We’re not far removed from images of police tanks and tear gas being deployed on the Ferguson, Missouri protesters who demonstrated for justice for Mike Brown. The murder of Brown, who was unarmed, on video was bad enough. It was a grotesque, but unfortunately all too familiar scene of lynching. What exacerbated the injustice were assistant prosecutors like Kathi Alizadeh who facilitated the miscarriage of justice when the case went to court. Newly elected city councilman Wesley Bell wasted no time trying to remedy some of the damage by firing Alizadeh. He also suspended two other supporters and purveyors of systemic discrimination in that respective office, including Ed McSweeney, who tweeted that the city would regret electing Bell in a not-so-thinly-veiled reference to his historic election as a Black councilman and his criminal justice reform agenda. In addition to removing people who have used their positions to reinforce institutional discrimination, Bell is also pushing to reduce penalties for marijuana possession, missed child support payments, and missed restitution payments, all of which disproportionately affect people of color. Moral of the story: Elections matter, especially at the local level. Read more from the Grio.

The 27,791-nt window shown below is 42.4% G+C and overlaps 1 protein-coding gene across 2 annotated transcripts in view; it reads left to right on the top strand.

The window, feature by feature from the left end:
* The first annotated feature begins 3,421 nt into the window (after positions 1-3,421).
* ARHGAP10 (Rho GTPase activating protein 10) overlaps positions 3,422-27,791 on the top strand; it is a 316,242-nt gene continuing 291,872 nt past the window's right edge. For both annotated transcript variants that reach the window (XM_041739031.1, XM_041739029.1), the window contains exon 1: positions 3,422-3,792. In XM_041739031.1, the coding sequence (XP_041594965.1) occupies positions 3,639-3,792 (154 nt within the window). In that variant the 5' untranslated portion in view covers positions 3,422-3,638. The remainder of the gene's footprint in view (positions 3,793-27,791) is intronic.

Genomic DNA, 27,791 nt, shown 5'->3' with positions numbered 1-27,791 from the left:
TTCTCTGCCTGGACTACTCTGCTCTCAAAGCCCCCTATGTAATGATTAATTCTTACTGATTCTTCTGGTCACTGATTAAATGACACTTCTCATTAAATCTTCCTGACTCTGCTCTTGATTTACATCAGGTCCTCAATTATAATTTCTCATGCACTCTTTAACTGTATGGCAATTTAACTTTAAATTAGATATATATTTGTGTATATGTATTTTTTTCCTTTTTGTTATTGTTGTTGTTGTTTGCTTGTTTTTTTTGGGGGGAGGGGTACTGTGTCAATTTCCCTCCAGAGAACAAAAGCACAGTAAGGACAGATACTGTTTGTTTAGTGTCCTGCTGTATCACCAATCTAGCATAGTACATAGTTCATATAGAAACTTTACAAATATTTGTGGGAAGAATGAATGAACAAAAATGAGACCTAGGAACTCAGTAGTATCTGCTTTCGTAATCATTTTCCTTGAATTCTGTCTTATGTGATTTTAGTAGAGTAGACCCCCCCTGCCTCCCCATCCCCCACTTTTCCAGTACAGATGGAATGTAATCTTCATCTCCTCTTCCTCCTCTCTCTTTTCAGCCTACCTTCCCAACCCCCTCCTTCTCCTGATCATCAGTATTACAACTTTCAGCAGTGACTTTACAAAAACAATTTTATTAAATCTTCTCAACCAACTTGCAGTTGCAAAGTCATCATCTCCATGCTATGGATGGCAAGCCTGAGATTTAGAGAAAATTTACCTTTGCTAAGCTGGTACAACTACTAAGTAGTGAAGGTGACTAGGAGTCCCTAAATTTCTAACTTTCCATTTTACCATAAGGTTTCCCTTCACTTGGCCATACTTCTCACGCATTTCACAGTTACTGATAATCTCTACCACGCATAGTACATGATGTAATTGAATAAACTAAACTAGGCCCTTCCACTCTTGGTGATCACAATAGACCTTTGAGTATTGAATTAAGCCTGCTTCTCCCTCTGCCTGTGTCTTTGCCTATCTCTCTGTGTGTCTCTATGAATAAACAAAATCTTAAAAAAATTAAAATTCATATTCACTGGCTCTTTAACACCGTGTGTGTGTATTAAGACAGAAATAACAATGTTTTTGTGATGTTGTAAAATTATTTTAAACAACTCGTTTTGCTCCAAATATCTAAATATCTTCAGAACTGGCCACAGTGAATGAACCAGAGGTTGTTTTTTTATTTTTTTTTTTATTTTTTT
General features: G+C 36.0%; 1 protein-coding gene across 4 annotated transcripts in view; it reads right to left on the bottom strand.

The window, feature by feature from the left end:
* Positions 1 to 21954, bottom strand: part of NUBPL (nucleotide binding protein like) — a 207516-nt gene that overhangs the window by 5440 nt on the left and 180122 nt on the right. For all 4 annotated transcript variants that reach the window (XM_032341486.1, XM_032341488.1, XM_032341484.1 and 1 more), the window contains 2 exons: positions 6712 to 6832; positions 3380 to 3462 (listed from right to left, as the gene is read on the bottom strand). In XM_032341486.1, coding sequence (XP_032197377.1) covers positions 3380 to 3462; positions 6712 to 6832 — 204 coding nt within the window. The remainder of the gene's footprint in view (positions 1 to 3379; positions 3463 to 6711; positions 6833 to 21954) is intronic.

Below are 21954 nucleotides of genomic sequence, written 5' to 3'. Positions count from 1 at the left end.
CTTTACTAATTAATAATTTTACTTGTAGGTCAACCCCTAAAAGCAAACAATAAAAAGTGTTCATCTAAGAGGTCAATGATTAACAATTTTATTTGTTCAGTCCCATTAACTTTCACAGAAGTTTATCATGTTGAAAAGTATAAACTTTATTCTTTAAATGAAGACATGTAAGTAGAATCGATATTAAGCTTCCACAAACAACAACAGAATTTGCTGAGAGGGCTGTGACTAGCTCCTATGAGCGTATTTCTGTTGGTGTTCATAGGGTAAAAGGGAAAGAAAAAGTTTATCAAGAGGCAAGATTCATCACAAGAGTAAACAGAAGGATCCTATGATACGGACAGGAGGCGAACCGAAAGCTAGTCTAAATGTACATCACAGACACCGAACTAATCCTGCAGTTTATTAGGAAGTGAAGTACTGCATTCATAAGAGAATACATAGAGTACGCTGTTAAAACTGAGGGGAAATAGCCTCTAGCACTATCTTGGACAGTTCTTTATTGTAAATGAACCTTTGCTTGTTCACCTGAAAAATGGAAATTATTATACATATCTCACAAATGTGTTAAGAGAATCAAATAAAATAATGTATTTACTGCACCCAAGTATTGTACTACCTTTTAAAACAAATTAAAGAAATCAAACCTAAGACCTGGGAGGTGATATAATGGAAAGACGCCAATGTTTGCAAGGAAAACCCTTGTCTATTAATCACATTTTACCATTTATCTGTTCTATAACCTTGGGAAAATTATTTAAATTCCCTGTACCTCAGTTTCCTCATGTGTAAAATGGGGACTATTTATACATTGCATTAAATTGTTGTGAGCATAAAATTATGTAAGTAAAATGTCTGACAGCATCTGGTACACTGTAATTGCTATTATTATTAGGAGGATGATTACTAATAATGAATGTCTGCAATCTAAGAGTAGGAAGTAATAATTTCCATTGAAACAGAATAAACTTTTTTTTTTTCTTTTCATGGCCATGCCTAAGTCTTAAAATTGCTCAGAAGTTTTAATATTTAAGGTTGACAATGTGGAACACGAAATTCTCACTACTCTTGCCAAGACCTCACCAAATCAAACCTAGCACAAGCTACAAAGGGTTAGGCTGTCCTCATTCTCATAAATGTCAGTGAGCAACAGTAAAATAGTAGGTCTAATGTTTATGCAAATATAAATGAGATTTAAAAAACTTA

Critical Race Theory

In its most basic terms, gentrification is the process of wealthy residents moving into communities and pricing/pushing out poorer residents. It’s become a hot button topic in recent years specifically in regards to  white gentrifiers displacing Black and Brown communities. While some argue that gentrification has been happening forever and isn’t exclusive to white people displacing Black and Brown people, what makes that dynamic different is that there is an element, as an acquaintance once told me, of ethnic cleansing. This takes the form of not just physically displacing people and replacing culturally significant businesses and monuments, but also aggressive acts of whiteness like calling the police on people of color just because you can. A new study from Community Service Society found that summons and arrests were three times more likely in poor communities of color after large numbers of white people moved into those neighborhoods. At what point do we stop collectively pretending like this is just an innocent coincidence? Read more from the Root.